Dementia describes brain disorders triggering a loss of brain capacity. Alzheimer’s disease is the most common type. The Alzheimer’s Society estimates 62% of people with dementia have Alzheimer’s disease. There are other forms of dementia.
Symptoms of dementia include memory loss, confusion and problems with speech and understanding. Unfortunately, dementia is a progressive and terminal condition. In the UK, a new patient is diagnosed every 3 minutes. Currently there are 850,000 people suffering dementia and research estimates an increase to over 1 million by 2025.
The way people experience dementia depends on many causes. Physical make-up, emotional resilience and the support provided are a few. Helping Hands provide bespoke care for dementia patients and have become the leading care team across the south-west.
It’s widely recognised that if you can remain in your own home with support, the effects of dementia is lessened and happiness increased.
Living with dementia is challenging. A patient will feel frustrated by what is happening. However, remember dementia does not change who you are. With the support of Helping Hands, it is possible to keep doing what you enjoy. Diagnosis of dementia does not mean one has to stop living on your own terms. However, you might need to learn to do some things differently.
Learning to live well with dementia depends on five main factors:
- Focus on what you can and want to do
- Keep busy with activities
- Find activities to foster confidence
- Avoid isolationism
- Have support systems in place with professional care
Rosemary Witherby, founder of Helping Hands Care advises,
“Carry on doing what you enjoy with professional help. Avoid sidelining friends and family. Helping Hands always wants to work with relatives and loved ones.”
How To Use Your Eyes
Obviously the earlier you can detect dementia the better it may be for the patient. Research into many features of this devastating illness continues.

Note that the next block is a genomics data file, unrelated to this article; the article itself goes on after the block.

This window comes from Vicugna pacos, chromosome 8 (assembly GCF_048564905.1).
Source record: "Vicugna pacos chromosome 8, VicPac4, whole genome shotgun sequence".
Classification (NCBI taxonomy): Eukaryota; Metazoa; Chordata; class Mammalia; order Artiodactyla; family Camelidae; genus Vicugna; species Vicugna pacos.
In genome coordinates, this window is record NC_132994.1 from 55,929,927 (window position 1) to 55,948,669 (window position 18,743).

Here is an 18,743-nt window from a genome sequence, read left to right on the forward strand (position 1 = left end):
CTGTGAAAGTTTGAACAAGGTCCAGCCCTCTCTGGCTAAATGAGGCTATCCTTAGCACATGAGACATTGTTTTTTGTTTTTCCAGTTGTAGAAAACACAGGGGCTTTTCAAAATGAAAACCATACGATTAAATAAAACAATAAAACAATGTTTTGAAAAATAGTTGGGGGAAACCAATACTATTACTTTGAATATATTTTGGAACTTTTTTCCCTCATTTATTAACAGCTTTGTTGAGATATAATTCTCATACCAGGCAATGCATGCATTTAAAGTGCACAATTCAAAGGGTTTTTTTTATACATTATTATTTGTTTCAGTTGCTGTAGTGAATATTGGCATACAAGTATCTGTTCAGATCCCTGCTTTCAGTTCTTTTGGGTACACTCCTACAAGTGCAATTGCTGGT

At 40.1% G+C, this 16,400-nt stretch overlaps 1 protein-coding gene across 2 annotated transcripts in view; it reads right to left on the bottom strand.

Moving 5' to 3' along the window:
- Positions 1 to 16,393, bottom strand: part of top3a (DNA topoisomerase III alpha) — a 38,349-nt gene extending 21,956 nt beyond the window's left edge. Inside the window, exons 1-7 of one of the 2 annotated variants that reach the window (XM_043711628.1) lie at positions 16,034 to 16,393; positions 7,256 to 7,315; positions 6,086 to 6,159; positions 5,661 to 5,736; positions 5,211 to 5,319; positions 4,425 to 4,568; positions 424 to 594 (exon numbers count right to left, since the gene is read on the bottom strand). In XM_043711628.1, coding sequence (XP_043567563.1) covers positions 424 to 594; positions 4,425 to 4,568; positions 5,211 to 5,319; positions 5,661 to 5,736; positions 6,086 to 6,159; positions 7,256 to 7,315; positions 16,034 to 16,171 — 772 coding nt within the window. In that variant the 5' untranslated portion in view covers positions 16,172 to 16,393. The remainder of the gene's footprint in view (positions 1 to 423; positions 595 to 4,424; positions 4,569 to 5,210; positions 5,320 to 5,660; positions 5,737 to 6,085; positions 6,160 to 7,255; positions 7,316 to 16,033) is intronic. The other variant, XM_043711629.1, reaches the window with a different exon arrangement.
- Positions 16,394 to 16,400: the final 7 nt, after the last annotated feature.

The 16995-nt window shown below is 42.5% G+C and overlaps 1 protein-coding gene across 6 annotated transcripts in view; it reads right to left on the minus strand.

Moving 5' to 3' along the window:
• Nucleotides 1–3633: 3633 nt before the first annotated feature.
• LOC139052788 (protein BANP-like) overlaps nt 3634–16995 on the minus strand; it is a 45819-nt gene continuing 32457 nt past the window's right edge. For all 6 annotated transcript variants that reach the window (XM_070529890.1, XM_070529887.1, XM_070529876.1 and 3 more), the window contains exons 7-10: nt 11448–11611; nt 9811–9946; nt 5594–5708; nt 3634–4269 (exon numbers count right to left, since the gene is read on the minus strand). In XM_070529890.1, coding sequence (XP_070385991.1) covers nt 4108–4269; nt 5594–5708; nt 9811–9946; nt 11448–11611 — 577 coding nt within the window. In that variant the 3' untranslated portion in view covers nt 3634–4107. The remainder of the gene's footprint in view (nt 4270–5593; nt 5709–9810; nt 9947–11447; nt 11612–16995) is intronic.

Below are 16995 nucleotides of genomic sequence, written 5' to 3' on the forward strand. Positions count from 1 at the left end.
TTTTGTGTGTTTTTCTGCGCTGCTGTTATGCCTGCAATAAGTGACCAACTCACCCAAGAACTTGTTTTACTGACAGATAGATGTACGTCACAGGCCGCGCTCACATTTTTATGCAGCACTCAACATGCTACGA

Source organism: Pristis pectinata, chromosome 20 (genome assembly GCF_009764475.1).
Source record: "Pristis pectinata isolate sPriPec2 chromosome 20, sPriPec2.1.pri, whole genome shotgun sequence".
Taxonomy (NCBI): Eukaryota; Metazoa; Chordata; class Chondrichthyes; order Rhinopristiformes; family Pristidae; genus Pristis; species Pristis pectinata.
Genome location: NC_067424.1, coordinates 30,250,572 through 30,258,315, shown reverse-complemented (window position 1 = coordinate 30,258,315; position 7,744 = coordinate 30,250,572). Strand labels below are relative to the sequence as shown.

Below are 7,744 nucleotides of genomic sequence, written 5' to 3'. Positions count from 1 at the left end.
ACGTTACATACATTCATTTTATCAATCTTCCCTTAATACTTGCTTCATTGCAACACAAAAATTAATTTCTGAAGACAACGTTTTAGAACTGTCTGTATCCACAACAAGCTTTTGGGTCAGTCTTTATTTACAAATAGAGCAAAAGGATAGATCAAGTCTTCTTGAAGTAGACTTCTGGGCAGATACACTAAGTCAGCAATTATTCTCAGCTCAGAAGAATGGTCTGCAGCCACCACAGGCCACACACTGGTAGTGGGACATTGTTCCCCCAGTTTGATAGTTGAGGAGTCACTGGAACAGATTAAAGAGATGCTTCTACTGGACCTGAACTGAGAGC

In July 2016 London’s Moorfields Eye Hospital revealed research results regarding eye tests.
Research discovered the thickness of the retinal nerve combined with protein deposits can detect early signs of neurodegeneration or dementia as well as other similar ailments.
The Alzheimer’s Society, Dr Marian Davis said, “Changes in the brain associated with dementia can begin several years before any memory symptoms appear. These tests could help to identify people at risk of dementia who would benefit from further investigation”
Sniff Out The Future
Columbia University Medical Centre Research Team highlighted their findings about smells. Research found decreased ability to identify smells could be an early sign of dementia.
In a four-year programme of tests using 400 people, 50 of them developed dementia. In fact, during the test periods 67% of participants showed memory decline. These smell tests proved useful in early detection. Alzheimer’s Society Dr Doug Brown commented: “These studies add to growing evidence that sense of smell may detect the early stages of dementia.”
Most people suffer some sensory loss because of natural ageing. If you start to lose your ‘sniff’ it might be advisable to see your GP. It’s probably nothing to worry about but your doctor can let you know.
If the early onset of dementia concerns you, then these tests might help. Currently, in 2016, there are 40,000 people under 65 years old with dementia in the UK. Dementia costs the UK economy £30,000 a year per person but only £90 per person is spent on research.
Thinking of extra help to make sure you love living at home or to take care of a loved one?
Get in touch for confidential, caring, professional and no-obligation advice.
Call Helping Hands Care, on 01395 264 767.
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